Using two luminescence-inducing cocktails, two distinct patterns of inhibition of light by different anti-oxidants have been identified, comprising Group A, in which a complete inhibition of light emission which is then followed by re-emergence of light, forming apparent S-shaped curves or similar shapes. This light pattern is induced by the "classical" anti-oxidants, ascorbate, vitamin E, uric acid, thiols, deferoxamine, as well as by anti-oxidant agents present in plasma, saliva, urine and in extracts derived from black coffee, and Group B, in which a gradually emerging "mound"-shaped pattern of light was seen with extracts from the Tibetan plant mixture PADMA-28, elderberry (Sambucol), grape seeds, green and black teas, apple, parsimony, red wines, edible oils and SOD. While the results with the Group A agents point to the presence of probably a single, major, antioxidants relatively sensitive to oxidation, Group B agents probably include a mixture of anti-oxidants which are more resistant to oxidation. It was also shown that agents from Group B could protect agents from Group A against consumption by the oxidants generated by the cocktails. It is proposed that these simple to use cocktails which probably generate a multiplicity of oxidants mimicking those generated by activated phagocytes, can rapidly assess the total anti-oxidant capacities (TAOC) in body fluids derived from patients suffering of excessive oxidative stress. Also, this technique may be useful in determining the content of dietary anti-oxidants recommended as supplements to enhance the resistance against excessive oxidation of lipids.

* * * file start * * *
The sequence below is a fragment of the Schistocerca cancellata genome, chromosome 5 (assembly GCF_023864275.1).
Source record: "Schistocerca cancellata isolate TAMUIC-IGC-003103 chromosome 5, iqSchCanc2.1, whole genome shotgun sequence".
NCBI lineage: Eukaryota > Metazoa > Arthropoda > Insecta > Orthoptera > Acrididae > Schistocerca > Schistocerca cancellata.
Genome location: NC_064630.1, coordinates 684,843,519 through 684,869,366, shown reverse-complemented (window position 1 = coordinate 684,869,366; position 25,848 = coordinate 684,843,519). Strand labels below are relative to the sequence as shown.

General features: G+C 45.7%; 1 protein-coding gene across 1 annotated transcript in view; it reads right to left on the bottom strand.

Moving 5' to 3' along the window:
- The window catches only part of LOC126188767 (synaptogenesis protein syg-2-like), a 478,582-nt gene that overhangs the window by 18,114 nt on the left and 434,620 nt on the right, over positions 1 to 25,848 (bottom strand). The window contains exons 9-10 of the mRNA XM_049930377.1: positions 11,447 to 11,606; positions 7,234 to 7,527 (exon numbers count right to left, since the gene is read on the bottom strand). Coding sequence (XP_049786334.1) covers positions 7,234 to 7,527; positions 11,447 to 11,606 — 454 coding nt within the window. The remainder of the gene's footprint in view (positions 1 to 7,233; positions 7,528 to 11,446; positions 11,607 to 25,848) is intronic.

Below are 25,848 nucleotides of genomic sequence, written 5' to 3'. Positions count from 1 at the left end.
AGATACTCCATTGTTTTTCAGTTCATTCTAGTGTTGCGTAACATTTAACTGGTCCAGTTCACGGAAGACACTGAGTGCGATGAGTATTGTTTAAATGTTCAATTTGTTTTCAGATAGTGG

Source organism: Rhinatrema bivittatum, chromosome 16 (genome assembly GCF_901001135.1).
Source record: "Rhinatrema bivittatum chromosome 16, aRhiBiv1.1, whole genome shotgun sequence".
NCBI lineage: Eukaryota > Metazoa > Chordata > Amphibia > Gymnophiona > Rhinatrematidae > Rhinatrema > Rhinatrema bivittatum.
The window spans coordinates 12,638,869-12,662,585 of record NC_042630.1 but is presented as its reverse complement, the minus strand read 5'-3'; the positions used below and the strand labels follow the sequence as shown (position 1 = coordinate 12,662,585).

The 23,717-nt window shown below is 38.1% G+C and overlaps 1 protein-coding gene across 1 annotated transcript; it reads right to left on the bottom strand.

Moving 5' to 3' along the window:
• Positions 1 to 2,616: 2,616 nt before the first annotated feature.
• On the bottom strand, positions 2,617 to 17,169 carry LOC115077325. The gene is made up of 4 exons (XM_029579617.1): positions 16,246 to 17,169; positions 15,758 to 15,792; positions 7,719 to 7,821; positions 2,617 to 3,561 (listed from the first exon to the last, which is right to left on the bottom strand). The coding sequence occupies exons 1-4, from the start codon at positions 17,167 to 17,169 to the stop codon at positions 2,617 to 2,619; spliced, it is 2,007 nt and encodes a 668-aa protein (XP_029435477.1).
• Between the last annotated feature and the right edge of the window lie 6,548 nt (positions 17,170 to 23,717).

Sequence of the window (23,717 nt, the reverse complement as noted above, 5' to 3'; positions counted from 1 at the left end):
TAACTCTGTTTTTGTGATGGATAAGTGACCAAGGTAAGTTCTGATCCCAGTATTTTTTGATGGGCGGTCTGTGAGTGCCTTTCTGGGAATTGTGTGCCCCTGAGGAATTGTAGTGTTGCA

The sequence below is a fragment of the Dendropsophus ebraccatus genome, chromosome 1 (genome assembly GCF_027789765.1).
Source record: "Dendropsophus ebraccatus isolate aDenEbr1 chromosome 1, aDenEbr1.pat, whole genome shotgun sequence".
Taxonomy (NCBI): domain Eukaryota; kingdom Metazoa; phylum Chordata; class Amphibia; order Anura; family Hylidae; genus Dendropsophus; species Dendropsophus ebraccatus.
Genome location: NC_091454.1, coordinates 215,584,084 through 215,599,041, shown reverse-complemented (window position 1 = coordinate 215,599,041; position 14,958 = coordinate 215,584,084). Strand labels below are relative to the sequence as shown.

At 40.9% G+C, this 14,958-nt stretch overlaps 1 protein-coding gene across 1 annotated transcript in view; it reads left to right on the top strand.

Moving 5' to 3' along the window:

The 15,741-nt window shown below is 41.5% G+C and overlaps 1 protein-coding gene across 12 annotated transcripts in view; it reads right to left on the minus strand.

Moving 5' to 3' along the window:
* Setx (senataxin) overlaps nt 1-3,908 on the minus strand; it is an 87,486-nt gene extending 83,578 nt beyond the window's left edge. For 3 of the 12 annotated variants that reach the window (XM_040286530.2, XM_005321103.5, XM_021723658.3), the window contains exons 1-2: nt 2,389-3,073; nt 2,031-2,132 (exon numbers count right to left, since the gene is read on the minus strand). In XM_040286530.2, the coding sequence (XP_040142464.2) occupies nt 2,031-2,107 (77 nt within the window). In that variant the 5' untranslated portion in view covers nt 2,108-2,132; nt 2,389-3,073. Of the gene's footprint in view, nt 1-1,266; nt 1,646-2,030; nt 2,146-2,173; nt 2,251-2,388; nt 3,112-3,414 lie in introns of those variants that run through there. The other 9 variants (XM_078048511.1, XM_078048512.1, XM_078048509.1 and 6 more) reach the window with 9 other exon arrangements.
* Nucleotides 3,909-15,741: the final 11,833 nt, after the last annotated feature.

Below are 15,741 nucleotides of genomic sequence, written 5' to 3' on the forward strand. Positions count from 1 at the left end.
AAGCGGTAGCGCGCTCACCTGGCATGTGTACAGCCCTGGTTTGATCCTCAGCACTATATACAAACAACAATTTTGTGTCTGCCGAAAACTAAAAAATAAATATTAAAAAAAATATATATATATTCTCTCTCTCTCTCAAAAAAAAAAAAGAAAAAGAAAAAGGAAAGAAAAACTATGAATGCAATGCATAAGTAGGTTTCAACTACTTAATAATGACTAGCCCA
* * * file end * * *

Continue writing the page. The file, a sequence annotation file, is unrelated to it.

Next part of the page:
- Alcoholic beverages
- Edible oils
- Fruit extracts
- Plant extracts
- Total anti-oxidant capacity (TAOC)